03.02.2023 change 03.02.2023

‘We must get used to fewer real winters’, says climate expert

Credit: Adobe Stock Credit: Adobe Stock

We must start getting used to the fact that real winters will be less frequent in Polish lowlands; perhaps they will still occur in the east of the country', says Professor Joanna Wibig from the Department of Meteorology and Climatology of the Faculty of Geographical Sciences of the University of Łódź.

She added: “If a lot of snow falls, enough to create a sufficient cover for sledding, it will be an extreme phenomenon.”

Climate scientists were not surprised by the temperature of nearly 20 degrees Celsius on New Year's Eve, because for a long time they had expected positive average temperatures during winters in our country. According to the expert, even after heavier snowfalls, its cover will not last too long, so in the winter months we should get used to greyness rather than white outside the window.

There is also no point in counting on frosty weeks with a persistent thick snow cover that will last until the early spring and, when melting, feed the plants awakening to life; spring drought is more likely. However, surprises in the form of a white Easter, like the one that happened a few years ago, are still possible.

Wibig said: “Trees in our climate need a winter break to awaken in the spring. Positive temperatures in winter are detrimental to nature; trees begin to produce leaves or fruit buds early and suddenly frost comes at a time when they are most vulnerable.

“Over the last half-century, the increase in carbon dioxide in the atmosphere has reached 100 PPM, which means that its content has increased by one quarter. This is a lot. Currently, the annual increase is at the level of 2-3 PPM. If this situation continues, by the end of the 21st century, the temperature will be 4-5 degrees higher than it is now.”

Less snowfall has its advantages, such as lower road maintenance costs, and car users will be happy that they don't have to clear snow regularly.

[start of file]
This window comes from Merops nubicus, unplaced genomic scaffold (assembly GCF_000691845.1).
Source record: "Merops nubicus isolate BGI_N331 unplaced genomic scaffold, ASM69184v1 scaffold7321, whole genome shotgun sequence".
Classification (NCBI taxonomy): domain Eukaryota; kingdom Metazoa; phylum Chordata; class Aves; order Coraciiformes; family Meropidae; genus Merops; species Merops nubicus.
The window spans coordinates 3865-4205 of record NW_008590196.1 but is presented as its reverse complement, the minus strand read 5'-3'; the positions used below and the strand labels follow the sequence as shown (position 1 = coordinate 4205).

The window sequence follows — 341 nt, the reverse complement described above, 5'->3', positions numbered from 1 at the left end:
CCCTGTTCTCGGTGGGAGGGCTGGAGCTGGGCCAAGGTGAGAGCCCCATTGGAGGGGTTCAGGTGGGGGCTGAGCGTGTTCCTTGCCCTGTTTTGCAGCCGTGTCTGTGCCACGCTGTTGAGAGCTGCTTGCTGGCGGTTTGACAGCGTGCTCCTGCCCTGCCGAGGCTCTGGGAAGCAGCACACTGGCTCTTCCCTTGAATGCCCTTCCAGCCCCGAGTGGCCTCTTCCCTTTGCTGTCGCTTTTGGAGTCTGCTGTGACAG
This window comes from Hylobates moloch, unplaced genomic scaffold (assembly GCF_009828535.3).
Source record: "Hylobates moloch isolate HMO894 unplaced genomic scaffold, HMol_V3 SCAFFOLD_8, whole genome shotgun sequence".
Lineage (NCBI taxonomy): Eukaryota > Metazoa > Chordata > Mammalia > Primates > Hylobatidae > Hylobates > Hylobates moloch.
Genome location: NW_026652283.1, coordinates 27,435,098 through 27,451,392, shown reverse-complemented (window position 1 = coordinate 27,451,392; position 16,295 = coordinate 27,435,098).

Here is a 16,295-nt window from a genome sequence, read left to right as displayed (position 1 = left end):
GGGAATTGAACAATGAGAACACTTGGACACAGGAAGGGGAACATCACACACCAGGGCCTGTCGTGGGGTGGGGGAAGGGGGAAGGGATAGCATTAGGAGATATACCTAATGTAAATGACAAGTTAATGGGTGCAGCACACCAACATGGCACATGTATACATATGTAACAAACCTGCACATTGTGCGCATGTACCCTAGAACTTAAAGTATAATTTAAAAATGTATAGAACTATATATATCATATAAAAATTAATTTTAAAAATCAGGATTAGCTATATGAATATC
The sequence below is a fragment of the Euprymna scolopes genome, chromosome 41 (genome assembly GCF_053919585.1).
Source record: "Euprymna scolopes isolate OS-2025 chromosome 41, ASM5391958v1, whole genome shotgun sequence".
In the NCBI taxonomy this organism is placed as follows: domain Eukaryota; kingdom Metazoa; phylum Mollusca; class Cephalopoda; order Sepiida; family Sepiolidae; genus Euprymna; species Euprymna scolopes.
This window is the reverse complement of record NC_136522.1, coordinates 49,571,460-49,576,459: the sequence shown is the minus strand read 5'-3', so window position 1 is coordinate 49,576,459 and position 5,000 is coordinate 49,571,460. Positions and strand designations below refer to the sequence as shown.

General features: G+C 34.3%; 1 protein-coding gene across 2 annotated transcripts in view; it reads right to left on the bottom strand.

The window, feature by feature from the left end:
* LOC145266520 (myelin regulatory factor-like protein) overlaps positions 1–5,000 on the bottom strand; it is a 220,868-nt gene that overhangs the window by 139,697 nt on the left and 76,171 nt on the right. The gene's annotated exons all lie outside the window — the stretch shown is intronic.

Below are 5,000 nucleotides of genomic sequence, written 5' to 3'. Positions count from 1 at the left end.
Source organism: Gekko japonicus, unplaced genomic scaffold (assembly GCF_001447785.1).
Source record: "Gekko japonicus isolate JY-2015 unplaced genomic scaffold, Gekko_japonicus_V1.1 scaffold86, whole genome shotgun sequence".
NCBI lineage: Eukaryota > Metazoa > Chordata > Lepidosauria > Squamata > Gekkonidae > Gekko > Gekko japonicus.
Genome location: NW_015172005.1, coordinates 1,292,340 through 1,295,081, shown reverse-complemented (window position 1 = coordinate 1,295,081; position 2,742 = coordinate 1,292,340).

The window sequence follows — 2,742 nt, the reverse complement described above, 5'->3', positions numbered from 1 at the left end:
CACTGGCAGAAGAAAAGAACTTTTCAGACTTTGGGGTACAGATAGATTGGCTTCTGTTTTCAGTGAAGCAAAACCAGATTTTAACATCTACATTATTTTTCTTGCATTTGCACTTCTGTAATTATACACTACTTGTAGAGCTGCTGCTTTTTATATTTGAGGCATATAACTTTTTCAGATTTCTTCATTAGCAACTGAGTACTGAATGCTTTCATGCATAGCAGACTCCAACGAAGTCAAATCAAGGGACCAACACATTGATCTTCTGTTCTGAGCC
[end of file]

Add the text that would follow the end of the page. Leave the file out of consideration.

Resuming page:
However, Wibig warned: “Water deficit is the biggest threat to Poland. Without snow, we lose the water injection into the soil that should occur in the spring. Additionally, evaporation in summer is much higher because temperatures are higher. The growing season is longer, so vegetation uses much more water than it would during a shorter growing period. We must conserve water, retain it, and take care of its resources.”

According to Wibig, the average annual temperature in Poland has increased by about 1.5 degrees Celsius, and the biggest increases have occurred in the summer and winter - by about 2 degrees; the warming is the least noticeable in autumn.

She said: “In the summer, we are increasingly seeing record temperatures that are extremely high for our climate. We have two—three hot summer weeks with temperatures around 30 degrees. For city residents, this is very uncomfortable - and at present, half of us live in cities - because it starts to cool down only around 4 AM, when the sun is already rising.”

In the researcher's opinion, people who question global warming or climate change are in denial - also because they feel helpless in the face of the huge changes that should be made in everyday life.

She said: “If we had a clear idea of what to do about it, we would probably act. In a situation where it is really hard to imagine that we will suddenly stop sending carbon dioxide into the atmosphere, we try to deny it and things get even worse. We should change our approach to life - less consumerism, purchases, less energy consumption, and transition to obtaining energy from renewable sources.” (PAP)

author: Agnieszka Grzelak-Michałowska

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